5Many leading public men were convinced a “sumptuary law” was needed to discourage wasteful spending by Americans. The protest of Boston citizens against the purchase of British goods was indicative of widespread discontent over resumption of prewar commercial ties with England and the subsequent purchase of “gewgaws” (Boston Gazette, 18 Apr., 9 May 1785).

6Fortuné Barthélemy de Felice, ed., Code de l’Humanité, ou la Législation universelle, naturelle, civile et politique, avec l’histoire littéraire des plus grands hommes qui ont contribué a la perfection de ce Code (Yverdon, 1778).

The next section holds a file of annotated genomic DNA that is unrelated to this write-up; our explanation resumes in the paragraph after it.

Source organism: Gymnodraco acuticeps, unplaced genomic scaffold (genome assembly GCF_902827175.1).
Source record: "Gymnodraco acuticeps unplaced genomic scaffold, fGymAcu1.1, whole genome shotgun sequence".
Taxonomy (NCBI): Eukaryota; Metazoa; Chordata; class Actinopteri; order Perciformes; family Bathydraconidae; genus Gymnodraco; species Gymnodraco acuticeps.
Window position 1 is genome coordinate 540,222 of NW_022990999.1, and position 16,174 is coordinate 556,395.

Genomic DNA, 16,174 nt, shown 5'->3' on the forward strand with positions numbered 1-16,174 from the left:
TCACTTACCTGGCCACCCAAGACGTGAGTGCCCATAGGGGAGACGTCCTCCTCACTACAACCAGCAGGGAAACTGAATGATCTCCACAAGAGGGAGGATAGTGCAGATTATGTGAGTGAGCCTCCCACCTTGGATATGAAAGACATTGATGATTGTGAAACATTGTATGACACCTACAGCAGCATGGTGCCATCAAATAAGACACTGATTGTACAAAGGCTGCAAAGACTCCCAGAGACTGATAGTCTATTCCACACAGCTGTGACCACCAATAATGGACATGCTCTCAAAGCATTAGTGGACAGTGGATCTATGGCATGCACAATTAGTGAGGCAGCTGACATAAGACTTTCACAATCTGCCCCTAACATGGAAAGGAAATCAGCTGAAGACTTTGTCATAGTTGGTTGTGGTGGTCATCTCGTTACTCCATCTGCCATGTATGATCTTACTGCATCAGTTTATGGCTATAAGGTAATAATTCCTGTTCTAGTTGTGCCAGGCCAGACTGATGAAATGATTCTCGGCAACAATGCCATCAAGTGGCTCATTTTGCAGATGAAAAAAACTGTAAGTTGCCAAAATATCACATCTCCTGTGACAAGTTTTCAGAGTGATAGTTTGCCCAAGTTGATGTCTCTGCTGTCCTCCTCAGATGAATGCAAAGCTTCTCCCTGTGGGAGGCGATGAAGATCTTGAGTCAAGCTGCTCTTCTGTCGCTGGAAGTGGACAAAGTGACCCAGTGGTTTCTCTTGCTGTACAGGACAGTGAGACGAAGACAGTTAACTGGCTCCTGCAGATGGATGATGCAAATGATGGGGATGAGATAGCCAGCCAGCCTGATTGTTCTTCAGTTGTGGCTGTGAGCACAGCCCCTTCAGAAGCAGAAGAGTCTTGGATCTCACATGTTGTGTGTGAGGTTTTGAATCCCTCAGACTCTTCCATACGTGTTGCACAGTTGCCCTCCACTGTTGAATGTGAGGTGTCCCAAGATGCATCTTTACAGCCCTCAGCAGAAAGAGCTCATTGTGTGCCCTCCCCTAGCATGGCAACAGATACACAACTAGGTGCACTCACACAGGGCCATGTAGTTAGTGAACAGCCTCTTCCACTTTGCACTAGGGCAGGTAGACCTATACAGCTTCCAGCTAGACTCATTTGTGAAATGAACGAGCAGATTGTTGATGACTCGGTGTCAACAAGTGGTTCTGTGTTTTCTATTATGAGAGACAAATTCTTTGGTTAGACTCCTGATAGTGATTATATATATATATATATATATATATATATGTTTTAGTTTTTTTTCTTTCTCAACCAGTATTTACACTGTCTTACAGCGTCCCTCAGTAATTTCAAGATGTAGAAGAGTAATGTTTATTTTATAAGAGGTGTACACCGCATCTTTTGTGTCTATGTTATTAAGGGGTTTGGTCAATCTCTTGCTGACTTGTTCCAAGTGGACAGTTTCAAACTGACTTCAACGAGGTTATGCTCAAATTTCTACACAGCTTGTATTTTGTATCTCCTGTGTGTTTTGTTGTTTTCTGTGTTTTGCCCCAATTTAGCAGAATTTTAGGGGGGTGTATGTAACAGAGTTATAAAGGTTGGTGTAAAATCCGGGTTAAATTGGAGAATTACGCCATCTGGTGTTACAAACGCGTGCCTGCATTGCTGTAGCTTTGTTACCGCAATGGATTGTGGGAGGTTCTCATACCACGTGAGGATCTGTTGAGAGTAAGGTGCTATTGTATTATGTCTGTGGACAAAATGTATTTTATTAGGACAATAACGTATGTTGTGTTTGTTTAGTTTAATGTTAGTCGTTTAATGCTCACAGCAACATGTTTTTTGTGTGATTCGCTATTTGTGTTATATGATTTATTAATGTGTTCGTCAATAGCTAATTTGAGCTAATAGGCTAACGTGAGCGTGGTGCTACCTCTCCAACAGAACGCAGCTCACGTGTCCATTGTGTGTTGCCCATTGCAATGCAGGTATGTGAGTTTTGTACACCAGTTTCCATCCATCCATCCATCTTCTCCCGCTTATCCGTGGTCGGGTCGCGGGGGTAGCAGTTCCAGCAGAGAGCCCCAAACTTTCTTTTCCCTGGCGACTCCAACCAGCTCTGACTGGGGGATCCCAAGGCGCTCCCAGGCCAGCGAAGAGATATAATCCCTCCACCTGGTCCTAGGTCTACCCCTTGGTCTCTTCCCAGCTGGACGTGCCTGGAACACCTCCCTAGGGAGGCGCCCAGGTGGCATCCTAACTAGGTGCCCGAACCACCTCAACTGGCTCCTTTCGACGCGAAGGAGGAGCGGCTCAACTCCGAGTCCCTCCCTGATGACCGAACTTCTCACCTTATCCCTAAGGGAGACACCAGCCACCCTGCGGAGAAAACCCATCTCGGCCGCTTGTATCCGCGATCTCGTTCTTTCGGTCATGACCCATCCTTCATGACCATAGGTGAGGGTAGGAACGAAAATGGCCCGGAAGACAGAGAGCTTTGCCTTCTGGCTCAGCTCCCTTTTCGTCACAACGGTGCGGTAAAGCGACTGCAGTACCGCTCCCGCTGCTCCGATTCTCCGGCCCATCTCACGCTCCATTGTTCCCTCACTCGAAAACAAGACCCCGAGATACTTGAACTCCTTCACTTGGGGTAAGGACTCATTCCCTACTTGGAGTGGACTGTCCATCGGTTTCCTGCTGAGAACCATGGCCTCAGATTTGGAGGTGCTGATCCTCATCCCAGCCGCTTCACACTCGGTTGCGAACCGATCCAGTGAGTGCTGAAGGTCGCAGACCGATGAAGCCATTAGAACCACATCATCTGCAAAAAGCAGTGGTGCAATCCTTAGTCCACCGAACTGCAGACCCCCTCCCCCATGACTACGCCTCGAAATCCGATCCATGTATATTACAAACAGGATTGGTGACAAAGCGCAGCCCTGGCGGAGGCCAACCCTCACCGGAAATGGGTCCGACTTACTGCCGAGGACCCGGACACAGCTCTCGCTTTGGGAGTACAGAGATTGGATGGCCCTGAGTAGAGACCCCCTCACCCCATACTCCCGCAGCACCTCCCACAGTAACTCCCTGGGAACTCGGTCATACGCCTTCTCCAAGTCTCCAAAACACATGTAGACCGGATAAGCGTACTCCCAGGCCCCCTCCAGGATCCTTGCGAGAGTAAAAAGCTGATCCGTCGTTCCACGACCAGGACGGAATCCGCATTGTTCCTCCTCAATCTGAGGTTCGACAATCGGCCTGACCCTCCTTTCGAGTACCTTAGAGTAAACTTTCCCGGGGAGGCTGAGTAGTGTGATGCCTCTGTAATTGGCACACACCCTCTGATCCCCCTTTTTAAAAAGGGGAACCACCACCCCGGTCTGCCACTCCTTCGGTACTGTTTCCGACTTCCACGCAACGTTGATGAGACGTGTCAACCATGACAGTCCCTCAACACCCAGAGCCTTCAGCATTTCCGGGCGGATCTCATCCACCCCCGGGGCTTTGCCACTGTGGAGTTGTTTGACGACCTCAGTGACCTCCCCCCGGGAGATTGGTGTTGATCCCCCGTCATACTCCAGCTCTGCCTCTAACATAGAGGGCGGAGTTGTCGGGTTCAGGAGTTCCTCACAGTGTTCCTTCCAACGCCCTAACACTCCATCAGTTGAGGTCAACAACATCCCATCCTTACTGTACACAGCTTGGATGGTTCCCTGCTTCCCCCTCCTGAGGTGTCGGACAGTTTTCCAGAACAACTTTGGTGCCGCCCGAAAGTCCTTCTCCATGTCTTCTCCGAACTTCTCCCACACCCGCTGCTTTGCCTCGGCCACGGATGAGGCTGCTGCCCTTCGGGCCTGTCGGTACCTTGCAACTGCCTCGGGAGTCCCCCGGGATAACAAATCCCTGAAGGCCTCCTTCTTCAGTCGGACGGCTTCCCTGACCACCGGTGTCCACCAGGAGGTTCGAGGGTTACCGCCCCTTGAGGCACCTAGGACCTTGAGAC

7Although JM was among those “nominated for the court of Spain” on 2 Feb. 1785, so was Jefferson, but the post was left vacant (JCC description begins Worthington Chauncey Ford et al., eds., Journals of the Continental Congress, 1774–1789 (34 vols.; Washington, 1904–37). description ends , XXVIII, 25 n.).